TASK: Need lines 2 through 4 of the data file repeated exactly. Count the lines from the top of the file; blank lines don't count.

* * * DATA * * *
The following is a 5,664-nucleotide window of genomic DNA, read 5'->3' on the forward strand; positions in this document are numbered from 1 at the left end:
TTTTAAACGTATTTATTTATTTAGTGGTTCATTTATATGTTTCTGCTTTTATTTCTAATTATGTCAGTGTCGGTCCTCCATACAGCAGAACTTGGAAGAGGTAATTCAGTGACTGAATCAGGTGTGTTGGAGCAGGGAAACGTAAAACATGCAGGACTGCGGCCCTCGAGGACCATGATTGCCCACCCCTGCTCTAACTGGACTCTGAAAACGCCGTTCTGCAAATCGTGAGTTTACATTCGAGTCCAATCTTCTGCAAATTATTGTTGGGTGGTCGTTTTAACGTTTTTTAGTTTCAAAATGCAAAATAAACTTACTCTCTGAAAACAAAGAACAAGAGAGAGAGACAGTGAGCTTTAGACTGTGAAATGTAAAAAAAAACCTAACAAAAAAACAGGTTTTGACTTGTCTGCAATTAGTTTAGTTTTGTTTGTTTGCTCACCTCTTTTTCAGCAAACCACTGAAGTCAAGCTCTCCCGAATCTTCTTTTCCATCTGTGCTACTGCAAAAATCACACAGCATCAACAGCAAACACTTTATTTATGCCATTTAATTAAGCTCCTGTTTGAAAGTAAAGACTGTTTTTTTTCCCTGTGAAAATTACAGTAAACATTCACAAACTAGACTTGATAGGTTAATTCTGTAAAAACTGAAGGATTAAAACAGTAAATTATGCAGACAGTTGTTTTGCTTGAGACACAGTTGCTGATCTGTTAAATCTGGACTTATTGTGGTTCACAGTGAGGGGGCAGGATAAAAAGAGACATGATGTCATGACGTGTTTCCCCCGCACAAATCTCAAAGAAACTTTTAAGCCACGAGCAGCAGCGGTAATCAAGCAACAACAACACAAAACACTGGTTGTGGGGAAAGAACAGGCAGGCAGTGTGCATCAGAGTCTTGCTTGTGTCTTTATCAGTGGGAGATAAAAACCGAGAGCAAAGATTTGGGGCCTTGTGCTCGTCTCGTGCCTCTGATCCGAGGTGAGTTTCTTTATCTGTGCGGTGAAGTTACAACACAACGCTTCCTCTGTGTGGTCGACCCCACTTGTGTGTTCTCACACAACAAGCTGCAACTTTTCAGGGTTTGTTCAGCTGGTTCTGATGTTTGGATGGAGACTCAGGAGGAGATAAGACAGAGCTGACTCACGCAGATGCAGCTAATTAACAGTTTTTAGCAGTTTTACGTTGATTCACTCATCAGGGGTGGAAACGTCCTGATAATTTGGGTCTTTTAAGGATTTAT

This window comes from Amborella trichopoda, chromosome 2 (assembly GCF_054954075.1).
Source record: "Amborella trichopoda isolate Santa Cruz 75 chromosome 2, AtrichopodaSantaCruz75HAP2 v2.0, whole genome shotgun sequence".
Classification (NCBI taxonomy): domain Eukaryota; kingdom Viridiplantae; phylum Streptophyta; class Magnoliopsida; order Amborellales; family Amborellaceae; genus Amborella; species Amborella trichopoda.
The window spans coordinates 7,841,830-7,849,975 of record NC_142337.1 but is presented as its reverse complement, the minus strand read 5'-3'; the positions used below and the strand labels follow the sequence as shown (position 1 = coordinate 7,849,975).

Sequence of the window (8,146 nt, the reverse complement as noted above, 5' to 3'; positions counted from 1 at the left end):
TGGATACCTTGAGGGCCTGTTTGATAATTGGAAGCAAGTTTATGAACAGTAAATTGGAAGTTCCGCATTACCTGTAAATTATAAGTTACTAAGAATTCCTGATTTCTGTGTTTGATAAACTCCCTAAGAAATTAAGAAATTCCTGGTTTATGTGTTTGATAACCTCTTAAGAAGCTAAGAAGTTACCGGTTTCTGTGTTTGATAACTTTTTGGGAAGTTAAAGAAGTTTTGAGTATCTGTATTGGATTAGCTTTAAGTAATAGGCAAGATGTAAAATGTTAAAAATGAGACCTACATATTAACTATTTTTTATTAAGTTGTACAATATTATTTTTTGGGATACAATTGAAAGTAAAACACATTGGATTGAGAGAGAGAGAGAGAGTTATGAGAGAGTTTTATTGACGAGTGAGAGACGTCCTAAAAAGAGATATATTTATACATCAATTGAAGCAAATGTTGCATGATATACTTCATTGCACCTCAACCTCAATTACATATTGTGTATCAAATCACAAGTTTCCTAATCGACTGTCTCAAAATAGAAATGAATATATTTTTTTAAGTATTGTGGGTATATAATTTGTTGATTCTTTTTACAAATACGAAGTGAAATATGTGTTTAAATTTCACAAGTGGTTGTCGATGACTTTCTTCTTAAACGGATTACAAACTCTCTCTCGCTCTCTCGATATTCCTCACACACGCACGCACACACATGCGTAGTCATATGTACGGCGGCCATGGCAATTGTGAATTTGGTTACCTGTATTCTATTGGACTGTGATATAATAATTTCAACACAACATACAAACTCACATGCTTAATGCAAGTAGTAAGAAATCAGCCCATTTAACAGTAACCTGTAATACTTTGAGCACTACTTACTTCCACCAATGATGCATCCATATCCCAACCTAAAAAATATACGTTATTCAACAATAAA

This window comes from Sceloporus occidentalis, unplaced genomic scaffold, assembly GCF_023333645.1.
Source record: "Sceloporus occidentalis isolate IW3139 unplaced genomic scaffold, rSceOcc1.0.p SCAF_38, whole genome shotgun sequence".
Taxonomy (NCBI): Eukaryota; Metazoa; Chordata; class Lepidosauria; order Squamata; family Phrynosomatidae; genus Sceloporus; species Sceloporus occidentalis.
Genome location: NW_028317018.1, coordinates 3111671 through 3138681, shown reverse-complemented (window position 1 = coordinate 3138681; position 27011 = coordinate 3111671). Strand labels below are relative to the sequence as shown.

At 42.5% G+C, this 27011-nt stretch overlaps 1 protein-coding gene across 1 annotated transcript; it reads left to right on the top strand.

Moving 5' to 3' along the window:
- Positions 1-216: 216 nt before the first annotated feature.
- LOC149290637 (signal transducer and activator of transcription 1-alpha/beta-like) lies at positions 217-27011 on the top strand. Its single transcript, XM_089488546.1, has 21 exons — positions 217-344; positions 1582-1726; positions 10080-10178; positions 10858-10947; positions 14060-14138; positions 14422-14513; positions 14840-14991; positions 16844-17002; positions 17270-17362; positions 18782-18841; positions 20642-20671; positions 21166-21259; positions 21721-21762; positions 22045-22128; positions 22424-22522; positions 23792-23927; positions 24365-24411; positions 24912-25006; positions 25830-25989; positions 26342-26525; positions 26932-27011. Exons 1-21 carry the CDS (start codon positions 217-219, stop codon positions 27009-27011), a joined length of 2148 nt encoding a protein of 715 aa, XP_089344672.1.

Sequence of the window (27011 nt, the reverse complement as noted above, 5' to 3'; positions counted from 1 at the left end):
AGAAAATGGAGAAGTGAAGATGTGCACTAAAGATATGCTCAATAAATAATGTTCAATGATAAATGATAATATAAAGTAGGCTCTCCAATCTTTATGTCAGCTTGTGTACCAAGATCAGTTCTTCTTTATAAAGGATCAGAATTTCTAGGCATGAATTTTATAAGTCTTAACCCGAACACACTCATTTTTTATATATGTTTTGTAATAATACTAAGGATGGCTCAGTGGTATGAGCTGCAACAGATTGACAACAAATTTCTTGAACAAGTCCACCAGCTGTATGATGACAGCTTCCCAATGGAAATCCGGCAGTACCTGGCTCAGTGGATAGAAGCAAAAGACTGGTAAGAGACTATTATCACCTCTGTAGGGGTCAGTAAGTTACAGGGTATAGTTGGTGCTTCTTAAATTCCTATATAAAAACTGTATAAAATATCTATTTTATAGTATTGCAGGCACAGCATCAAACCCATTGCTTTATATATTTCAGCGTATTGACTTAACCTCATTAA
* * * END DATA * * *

TTTTAAACGTATTTATTTATTTAGTGGTTCATTTATATGTTTCTGCTTTTATTTCTAATTATGTCAGTGTCGGTCCTCCATACAGCAGAACTTGGAAGAGGTAATTCAGTGACTGAATCAGGTGTGTTGGAGCAGGGAAACGTAAAACATGCAGGACTGCGGCCCTCGAGGACCATGATTGCCCACCCCTGCTCTAACTGGACTCTGAAAACGCCGTTCTGCAAATCGTGAGTTTACATTCGAGTCCAATCTTCTGCAAATTATTGTTGGGTGGTCGTTTTAACGTTTTTTAGTTTCAAAATGCAAAATAAACTTACTCTCTGAAAACAAAGAACAAGAGAGAGAGACAGTGAGCTTTAGACTGTGAAATGTAAAAAAAAACCTAACAAAAAAACAGGTTTTGACTTGTCTGCAATTAGTTTAGTTTTGTTTGTTTGCTCACCTCTTTTTCAGCAAACCACTGAAGTCAAGCTCTCCCGAATCTTCTTTTCCATCTGTGCTACTGCAAAAATCACACAGCATCAACAGCAAACACTTTATTTATGCCATTTAATTAAGCTCCTGTTTGAAAGTAAAGACTGTTTTTTTTCCCTGTGAAAATTACAGTAAACATTCACAAACTAGACTTGATAGGTTAATTCTGTAAAAACTGAAGGATTAAAACAGTAAATTATGCAGACAGTTGTTTTGCTTGAGACACAGTTGCTGATCTGTTAAATCTGGACTTATTGTGGTTCACAGTGAGGGGGCAGGATAAAAAGAGACATGATGTCATGACGTGTTTCCCCCGCACAAATCTCAAAGAAACTTTTAAGCCACGAGCAGCAGCGGTAATCAAGCAACAACAACACAAAACACTGGTTGTGGGGAAAGAACAGGCAGGCAGTGTGCATCAGAGTCTTGCTTGTGTCTTTATCAGTGGGAGATAAAAACCGAGAGCAAAGATTTGGGGCCTTGTGCTCGTCTCGTGCCTCTGATCCGAGGTGAGTTTCTTTATCTGTGCGGTGAAGTTACAACACAACGCTTCCTCTGTGTGGTCGACCCCACTTGTGTGTTCTCACACAACAAGCTGCAACTTTTCAGGGTTTGTTCAGCTGGTTCTGATGTTTGGATGGAGACTCAGGAGGAGATAAGACAGAGCTGACTCACGCAGATGCAGCTAATTAACAGTTTTTAGCAGTTTTACGTTGATTCACTCATCAGGGGTGGAAACGTCCTGATAATTTGGGTCTTTTAAGGATTTAT

This window comes from Amborella trichopoda, chromosome 2 (assembly GCF_054954075.1).
Source record: "Amborella trichopoda isolate Santa Cruz 75 chromosome 2, AtrichopodaSantaCruz75HAP2 v2.0, whole genome shotgun sequence".